Pennsylvania Vital Records
Although a colonial law of 1682 provided for the recording of births, marriages, and burials in Pennsylvania, few if any of these events were ever entered in civil records. A new law in the mid-nineteenth century required the county register of wills to record these events, with copies sent to Harrisburg. These records, covering 1852 to 1854 but surviving and incomplete for only forty-nine counties, might still be found the courthouses, with duplicate returns at the Pennsylvania State Archives, where microfilms of many are available. Indexes to these records are arranged first by county, then by event, then by year. Microfilms of some of these records are also available at the Historical Society of Pennsylvania (see Pennsylvania Archives, Libraries, and Societies), the Carnegie Library of Pittsburgh, and the State Library of Pennsylvania. Additionally, Closson Press of Apollo, Pennsylvania, has published the records for most of the extant counties. From 1860 through 1893, births and deaths were recorded in Philadelphia. Other cities, such as Allegheny, Easton, Harrisburg, Pottsville, Pittsburgh, and Williamsport, also maintained vital records later in the nineteenth century, although there are gaps in the records. Since 1885 the clerk of the orphans’ court in each county has had the responsibility of recording marriages. Microfilms of some of these records are at the state archives and the Historical Society of Pennsylvania. Births and deaths in Pennsylvania were also recorded in the county orphans’ courts (1893–1906), and here also may be found delayed registrations of birth for events occurring as far back as the 1860s. The state archives has microfilms of some of these records; the Philadelphia City Archives and the Historical Society of Pennsylvania have them for Philadelphia (1860–1915).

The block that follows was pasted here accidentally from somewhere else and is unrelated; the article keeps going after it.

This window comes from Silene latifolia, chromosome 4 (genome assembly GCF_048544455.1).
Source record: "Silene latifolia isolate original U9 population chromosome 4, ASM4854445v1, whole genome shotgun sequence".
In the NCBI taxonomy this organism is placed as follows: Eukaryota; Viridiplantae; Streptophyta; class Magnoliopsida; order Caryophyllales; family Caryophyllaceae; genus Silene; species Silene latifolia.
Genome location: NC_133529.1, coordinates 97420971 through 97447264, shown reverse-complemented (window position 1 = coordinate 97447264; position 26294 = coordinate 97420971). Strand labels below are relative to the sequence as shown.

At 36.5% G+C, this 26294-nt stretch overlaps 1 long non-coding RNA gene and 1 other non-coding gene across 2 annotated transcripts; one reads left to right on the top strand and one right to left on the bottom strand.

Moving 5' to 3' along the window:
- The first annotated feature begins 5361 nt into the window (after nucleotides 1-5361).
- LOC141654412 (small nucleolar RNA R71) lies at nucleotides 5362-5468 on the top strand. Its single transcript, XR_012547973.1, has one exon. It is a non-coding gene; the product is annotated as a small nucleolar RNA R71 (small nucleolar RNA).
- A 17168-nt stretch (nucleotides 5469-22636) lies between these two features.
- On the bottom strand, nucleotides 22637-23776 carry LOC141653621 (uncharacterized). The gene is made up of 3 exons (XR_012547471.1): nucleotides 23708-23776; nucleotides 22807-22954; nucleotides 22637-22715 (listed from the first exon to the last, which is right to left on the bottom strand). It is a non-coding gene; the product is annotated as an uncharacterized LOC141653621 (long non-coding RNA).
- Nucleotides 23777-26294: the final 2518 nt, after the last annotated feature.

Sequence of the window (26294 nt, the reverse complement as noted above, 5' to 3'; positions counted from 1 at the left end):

Statewide registration of births and deaths has occurred since 1906, although compliance with the law was scattered for at least the first ten years. To request these records, complete form H105.102 and submit it with the current fee of $4 for a birth record or $3 for a death record to Division of Vital Statistics, State Department of Health, Central Building, 101 S. Mercer St., P.O. Box 1528, New Castle, PA 16103-1528. Further instructions, fees, and downloadable forms are online at The Pennsylvania Department of Health. Application can also be made at one of the following five Division of Vital Records branch offices: Health & Welfare Building, Rm 129, Foster St. and Commonwealth Ave., P.O. Box 90, Harrisburg, PA 17120-0090; Rm 902, 401 N. Broad St., Philadelphia, PA 19108; Rm 512, 300 Liberty Ave., Pittsburgh, PA 15222; 3832 Liberty St., Erie, PA 16509; or 100 Lackawanna Ave., Scranton, PA 18503.